There’s no mistaking comedian and actor Rodney Dangerfield. With his rubbery features and crowd-destroying wisecracks, he was a more than familiar sight on TV and the big screen.
Was he as slobbish as he appeared? How did he get to the top? Where did he get his ideas? Read on to discover some alright facts about Rodney Dangerfield.
He tried showbiz twice
Rodney Dangerfield got his big break in middle age. The late 1960s saw his career take off on The Ed Sullivan Show. He’d actually been cracking jokes since his teens.
Dangerfield was born Jacob Rodney Cohen, though he first performed as “Jack Roy”. This became his legal name, with “Rodney Dangerfield” coming after. He reportedly borrowed the latter from a Jack Benny routine.
Dangerfield first entertained audiences from the late 1930s. Biography notes: “Despite bringing in as much as $300 a week, comedy didn’t pay well enough, and Dangerfield struggled financially.”
By 1951 he’d thrown in the towel, focusing on married life with singer Joyce Indig. He worked regular jobs but still kept a comedic iron in the fire. Luckily for Dangerfield, the sparks flew and, a couple of decades later, he was a household name.
Rodney Dangerfield kept his ears open
Like many comedians, Dangerfield took inspiration from the world around him. Where did his catchphrase “I don’t get no respect!” come from?
The criminal fraternity! “One night, Rodney heard a small-time older gangster talking to other gangsters about how the ‘young people don’t give me no respect’”, wrote Eddie Deezen for Neatorama. The words stuck and the rest is hilarious history.
Dangerfield famously had a slobbish persona, which he used to maximum advantage in movies like Caddyshack (1980). How close was it to the man himself? Well, never judge a book by its cover… though apparently, he’d walk around in just a bathrobe at home.
Rodney Dangerfield lit one up in the White House
By his own admission, Dangerfield smoked marijuana at the White House in 1983.
Interviewing the comedian for Rolling Stone in 2004, Erik Hedegaard wrote: “the only days he isn’t smoking pot are the days when he’s in surgery or similarly indisposed”.
Amusing though it may be, Dangerfield lit up to cope with various personal problems. His wife Joan wrote about his acute anxiety and manic depression. He suffered a hard upbringing, with an absentee father and less than sympathetic mother.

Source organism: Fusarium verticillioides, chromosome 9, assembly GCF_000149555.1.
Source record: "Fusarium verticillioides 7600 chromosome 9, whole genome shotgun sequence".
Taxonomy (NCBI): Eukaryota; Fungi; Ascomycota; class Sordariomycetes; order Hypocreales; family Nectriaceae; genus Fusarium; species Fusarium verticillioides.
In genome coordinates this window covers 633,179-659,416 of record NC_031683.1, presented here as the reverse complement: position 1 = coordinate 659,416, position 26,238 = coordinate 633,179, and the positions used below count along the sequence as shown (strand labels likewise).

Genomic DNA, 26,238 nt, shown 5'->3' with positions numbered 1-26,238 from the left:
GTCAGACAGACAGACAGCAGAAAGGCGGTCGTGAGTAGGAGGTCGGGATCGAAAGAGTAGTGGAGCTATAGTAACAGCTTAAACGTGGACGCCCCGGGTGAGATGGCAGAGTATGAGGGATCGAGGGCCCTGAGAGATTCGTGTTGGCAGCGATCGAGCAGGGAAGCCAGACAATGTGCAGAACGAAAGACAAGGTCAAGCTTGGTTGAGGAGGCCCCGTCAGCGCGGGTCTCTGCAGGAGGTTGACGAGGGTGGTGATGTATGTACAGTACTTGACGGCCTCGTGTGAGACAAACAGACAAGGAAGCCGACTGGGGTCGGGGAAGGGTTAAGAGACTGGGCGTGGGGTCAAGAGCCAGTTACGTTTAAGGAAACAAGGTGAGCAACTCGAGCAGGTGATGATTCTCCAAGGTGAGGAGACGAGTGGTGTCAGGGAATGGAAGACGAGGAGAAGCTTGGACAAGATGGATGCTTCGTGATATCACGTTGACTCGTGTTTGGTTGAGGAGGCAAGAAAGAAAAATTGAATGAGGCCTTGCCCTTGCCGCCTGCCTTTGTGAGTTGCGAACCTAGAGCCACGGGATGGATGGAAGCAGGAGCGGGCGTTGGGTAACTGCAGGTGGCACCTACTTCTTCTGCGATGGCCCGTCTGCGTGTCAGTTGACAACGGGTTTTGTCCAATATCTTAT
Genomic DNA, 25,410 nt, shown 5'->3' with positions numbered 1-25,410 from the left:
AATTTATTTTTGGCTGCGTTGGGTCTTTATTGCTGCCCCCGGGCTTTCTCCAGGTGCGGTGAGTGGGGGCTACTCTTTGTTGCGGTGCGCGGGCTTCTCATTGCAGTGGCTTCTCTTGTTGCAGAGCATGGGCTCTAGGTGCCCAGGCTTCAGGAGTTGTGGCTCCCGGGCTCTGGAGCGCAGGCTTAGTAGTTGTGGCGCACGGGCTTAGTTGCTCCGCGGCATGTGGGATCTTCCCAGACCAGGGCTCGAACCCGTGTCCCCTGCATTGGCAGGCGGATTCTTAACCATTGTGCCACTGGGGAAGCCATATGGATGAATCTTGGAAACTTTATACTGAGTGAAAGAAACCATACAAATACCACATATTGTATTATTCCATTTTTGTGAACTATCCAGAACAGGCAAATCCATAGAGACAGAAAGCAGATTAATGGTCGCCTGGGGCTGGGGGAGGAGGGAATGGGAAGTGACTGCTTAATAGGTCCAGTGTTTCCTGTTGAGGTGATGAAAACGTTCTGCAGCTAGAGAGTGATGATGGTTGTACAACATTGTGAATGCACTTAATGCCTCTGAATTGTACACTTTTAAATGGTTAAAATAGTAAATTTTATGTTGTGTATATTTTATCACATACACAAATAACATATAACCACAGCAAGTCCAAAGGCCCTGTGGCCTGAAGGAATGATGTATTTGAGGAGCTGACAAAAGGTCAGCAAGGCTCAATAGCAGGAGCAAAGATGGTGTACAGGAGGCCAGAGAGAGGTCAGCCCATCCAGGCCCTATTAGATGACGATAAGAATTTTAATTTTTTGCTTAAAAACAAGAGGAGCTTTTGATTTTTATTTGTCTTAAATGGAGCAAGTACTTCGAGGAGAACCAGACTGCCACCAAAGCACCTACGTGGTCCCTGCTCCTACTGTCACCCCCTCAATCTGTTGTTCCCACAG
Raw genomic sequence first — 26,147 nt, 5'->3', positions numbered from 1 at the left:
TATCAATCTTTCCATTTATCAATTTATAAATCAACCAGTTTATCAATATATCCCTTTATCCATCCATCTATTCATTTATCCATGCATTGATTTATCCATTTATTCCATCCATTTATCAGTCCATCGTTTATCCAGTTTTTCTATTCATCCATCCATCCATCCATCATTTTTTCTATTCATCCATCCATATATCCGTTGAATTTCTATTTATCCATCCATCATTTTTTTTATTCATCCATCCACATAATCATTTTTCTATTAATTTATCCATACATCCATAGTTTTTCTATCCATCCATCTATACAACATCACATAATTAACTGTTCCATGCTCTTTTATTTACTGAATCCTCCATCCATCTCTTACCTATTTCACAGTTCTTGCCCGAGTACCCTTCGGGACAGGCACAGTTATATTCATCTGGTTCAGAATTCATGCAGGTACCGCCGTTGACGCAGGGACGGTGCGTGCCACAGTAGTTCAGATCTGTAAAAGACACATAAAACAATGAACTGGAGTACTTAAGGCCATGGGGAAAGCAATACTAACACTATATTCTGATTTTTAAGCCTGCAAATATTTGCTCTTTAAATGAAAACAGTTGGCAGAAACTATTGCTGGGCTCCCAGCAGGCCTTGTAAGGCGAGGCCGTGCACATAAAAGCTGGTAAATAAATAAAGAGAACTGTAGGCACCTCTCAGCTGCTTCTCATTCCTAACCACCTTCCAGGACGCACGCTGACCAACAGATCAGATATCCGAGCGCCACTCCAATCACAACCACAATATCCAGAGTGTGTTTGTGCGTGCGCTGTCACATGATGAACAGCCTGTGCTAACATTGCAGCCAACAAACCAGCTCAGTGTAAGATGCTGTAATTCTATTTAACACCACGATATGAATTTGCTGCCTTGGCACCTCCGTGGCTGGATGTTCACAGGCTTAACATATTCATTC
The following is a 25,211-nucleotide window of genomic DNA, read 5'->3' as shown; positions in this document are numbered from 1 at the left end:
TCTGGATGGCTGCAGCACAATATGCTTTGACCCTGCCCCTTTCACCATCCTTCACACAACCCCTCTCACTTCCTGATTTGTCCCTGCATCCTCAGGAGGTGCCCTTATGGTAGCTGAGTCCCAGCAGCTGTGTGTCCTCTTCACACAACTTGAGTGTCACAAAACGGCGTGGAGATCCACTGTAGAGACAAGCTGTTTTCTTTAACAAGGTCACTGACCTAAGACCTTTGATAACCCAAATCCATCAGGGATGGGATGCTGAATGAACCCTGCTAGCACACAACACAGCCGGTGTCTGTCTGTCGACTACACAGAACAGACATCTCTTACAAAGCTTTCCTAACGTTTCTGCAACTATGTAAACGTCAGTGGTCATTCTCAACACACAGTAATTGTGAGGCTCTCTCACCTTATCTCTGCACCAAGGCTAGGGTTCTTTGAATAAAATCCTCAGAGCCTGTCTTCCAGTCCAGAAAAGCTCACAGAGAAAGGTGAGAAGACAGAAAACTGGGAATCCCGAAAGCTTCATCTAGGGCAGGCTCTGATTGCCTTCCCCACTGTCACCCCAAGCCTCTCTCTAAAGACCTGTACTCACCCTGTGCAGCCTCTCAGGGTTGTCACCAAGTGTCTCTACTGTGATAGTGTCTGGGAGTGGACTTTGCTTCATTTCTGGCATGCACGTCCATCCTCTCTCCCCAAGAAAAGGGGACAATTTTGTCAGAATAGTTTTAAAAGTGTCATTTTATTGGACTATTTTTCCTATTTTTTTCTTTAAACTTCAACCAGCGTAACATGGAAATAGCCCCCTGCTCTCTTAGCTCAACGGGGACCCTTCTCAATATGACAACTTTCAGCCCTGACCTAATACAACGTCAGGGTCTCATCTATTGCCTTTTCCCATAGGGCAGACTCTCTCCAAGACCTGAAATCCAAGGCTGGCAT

Second wife Joan Dangerfield (nee Child) said her husband had “a fantastically unique mind. Few people knew he was a mathematical genius, but everyone knew he was hilarious.” For better or worse, pot played a major role in his day-to-day life.
He gave career advice to Eddie Murphy
Like Rodney Dangerfield, Eddie Murphy began doing stand-up at the age of 15. The veteran comic was known for encouraging young talent. He agreed to check out Murphy’s act. When it came, the feedback was funny… unintentionally.
Murphy spoke to W Magazine in 2020, where he mentioned Dangerfield’s comments. “I don’t know where you’re going to go with that,” he told the young performer, who’d just performed a near-the-knuckle set: “ya know, the language and the race stuff”.
The answer was Hollywood. Murphy also revealed that he found himself next to Dangerfield at a Caesar’s Palace urinal, years after their encounter. As usual, Dangerfield had a line: “Who knew?”
For his 1980s spoken word comedy album Rappin’ Rodney, Dangerfield co-wrote a music track that would propel him to number 83 on Billboard’s Hot 100.
The release also bagged him a Grammy nod for Best Comedy Recording. Check out Rodney performing it live at this link.
He worked with Stanley Kubrick
Rodney Dangerfield and Stanley Kubrick? It happened!
The Killing (1956) is regarded as a classic early work from the great director. Dangerfield popped up as an “Onlooker”. Stories of him being considered for the lead in The Shining are… totally made up.
Dangerfield’s movie career never went highbrow, though he attracted attention for his role as an abusive father in Natural Born Killers (1994). Directed by Oliver Stone from a story by Quentin Tarantino, it featured Dangerfield playing things straight.
He played Mr. Burns’ long-lost son Larry in The Simpsons episode “Burns, Baby Burns” (1996). Commentary on the DVD release by writers Ian Maxtone-Graham and Josh Weinstein revealed that the role was written with Dangerfield in mind.
The team made their own attempt at writing some Dangerfield-style humor. They were thrilled when he added some funnies of his own.
Rover Dangerfield and other roles
A few years earlier, Dangerfield voiced his very own lead animated character in an animated film. Rover Dangerfield was a joke-spouting hound who lived with a Vegas showgirl. The cast included Tress MacNeille, known for her work on The Simpsons.
As noted on Neatorama, Dangerfield played both good and evil to perfection. The Adam Sandler comedy Little Nicky saw him take the role of Lucifer in 2000.
He then was God in Angels with Angles, released after his death in 2005. The cast featured Adam West and Frank Gorshin from the Batman TV series.
His clothes are iconic
Dangerfield’s stand-up suit is still standing, courtesy of the Smithsonian Institution. What would he have made of it? After years of struggling to establish himself, he finally became a national treasure.
Rodney Dangerfield’s hilarious gravestone
He has a fitting epitaph on his headstone… “There goes the neighborhood.” Where did it come from?
From Dangerfield’s joke generator, which was a feature on his website. The line came up on the day of his death, Oct 5th, 2004. He’d recently suffered a stroke and undergone heart surgery.
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This made Dangerfield the first comedian to have an official website. Now that’s alright!